March MiniReviews – Part 2

Still not feeling the whole blogging thing, so here are some more notes on recent reads.  Part 1 for March can be found here.

The Princess and the Goblin and The Princess and Curdie by George MacDonald

//published 1872 & 1883//

These are a pair of adorable little stories that follow the very traditional fairy tale format of the good being very good and the bad being very bad.  That said, I still quite enjoyed them, especially The Princess and the Goblin.  There is a lot of adventure here and some fun characters, even if the ending of the second book was a bit abrupt.

I also didn’t realize that these books were so old, because the edition I have is both stories in one volume, which was published around 1970.  But it turns out that the original stories are from the late 1800’s!

The Night Ferry by Michael Robotham

//published 2007//

This is technically a standalone novel, but I was quite excited to see my old friend Vincent Ruiz from the Joseph O’Laughlin series make an appearance.  Actually, Ruiz is what kept me reading a lot of this book as it didn’t always completely engross me.  For some reason, I just couldn’t get into the sense of urgency, and I didn’t really like Ali all that well.  Also, Ali has been dating a guy named Dave for quite some time when this book opens, and we continue to see a decent amount of him throughout the story.  But Ali tells us when we first meet him that his nickname is “New Boy” Dave (just like that, with quotations around “New Boy”)… and then proceeds to constantly refer to him as “New Boy” Dave for the entire rest of the book.  I can’t explain why this annoyed me, but it did.  Seriously, does Ali always think of this guy she is really serious about dating/is sleeping with/considering marrying as “New Boy” Dave??  It was SO annoying.   I decided to stop by and talk with “New Boy” Dave on my way home.  What.  Even.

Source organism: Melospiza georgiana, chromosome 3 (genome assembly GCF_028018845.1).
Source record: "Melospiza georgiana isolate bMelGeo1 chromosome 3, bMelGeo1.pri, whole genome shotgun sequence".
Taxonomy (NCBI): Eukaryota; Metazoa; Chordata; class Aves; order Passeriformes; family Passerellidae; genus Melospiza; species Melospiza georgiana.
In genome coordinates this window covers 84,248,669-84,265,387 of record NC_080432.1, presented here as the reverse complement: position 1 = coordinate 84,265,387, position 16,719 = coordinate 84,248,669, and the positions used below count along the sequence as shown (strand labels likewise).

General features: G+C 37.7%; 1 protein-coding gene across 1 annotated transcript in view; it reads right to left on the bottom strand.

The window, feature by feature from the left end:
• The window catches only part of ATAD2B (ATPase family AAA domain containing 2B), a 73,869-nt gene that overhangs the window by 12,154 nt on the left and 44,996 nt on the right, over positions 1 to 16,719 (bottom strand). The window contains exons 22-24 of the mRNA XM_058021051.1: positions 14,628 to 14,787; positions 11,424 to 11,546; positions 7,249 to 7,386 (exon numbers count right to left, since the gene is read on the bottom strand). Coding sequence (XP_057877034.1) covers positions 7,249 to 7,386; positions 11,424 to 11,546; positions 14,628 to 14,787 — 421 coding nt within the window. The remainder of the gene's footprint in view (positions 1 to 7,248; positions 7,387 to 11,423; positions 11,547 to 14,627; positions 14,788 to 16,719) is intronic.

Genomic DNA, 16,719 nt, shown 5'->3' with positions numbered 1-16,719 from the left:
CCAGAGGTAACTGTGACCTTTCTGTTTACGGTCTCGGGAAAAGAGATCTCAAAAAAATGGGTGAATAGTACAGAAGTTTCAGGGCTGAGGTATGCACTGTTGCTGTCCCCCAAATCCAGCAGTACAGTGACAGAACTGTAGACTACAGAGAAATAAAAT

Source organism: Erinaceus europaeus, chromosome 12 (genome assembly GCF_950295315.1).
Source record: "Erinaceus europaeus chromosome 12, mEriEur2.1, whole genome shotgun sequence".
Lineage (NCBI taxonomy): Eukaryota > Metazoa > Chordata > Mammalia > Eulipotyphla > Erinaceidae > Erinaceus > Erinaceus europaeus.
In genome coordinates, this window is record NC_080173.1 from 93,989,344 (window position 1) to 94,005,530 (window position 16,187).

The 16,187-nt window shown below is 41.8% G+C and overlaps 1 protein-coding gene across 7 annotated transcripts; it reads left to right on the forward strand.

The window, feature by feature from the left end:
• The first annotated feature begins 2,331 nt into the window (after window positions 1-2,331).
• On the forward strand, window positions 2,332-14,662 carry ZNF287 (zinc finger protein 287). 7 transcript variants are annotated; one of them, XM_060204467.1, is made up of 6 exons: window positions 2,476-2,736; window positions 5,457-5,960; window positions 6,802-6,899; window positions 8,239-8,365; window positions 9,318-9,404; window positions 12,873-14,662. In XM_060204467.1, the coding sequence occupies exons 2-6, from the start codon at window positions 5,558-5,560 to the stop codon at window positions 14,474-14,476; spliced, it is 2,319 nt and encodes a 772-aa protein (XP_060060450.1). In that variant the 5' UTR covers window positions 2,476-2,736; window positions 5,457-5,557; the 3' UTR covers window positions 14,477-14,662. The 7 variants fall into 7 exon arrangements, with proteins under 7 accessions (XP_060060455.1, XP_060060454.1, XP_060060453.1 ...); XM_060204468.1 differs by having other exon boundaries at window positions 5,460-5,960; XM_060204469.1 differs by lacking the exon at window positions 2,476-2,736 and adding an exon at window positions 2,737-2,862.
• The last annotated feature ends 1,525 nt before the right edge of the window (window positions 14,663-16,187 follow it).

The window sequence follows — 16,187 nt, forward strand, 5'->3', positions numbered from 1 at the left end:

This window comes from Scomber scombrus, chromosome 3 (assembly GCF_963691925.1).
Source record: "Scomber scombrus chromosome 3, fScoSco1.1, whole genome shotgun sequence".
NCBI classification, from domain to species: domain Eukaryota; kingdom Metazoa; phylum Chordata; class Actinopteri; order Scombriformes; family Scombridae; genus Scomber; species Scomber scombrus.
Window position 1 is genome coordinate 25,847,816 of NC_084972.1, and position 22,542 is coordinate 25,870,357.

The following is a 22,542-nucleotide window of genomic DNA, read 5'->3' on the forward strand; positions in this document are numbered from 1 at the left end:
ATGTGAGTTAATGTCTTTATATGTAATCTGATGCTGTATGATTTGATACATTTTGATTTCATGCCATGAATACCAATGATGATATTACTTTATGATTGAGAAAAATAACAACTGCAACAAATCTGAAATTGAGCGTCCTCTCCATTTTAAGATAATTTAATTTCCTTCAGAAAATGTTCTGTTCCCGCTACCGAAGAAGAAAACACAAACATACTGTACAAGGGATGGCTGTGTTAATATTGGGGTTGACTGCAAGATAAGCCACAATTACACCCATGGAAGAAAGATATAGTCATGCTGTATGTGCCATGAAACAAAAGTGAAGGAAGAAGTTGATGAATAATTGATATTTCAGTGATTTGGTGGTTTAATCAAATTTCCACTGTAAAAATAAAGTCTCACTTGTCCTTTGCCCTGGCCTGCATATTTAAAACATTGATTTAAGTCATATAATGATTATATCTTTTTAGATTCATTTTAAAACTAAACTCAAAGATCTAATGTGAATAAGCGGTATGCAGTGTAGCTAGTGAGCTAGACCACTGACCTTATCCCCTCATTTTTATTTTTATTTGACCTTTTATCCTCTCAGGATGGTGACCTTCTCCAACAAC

Anyway, the story itself was fine.  I feel like it’s really difficult to write a book about immigrants/refugees without becoming somewhat polemic, and because it is such a complicated and nuanced topic, I don’t always appreciate reading books that turn it into something incredibly simplistic (e.g., all immigrants are precious innocents and if you don’t agree it’s because you are a money-grubbing fat cat), but this book handled the topic fairly well.  All in all, a decent read that I did enjoy, but not as much as some of Robotham’s other books.  3.5/5.

The Rumpelstiltskin Problem by Vivian Vande Velde

//published 2001//

Velde introduces her slim volume of short stories by outlining what she perceives as the big issues with the classic fairy tale of Rumpelstiltskin:  basically, it doesn’t make any sense.  But she then presents five alternative retellings that help make a nonsensical story feel at least slightly more plausible (at least in worlds with fairies and magic).  While nothing earth-shattering, they were fun stories and a quick, entertaining read.

Beauty by Robin McKinley

//published 1978//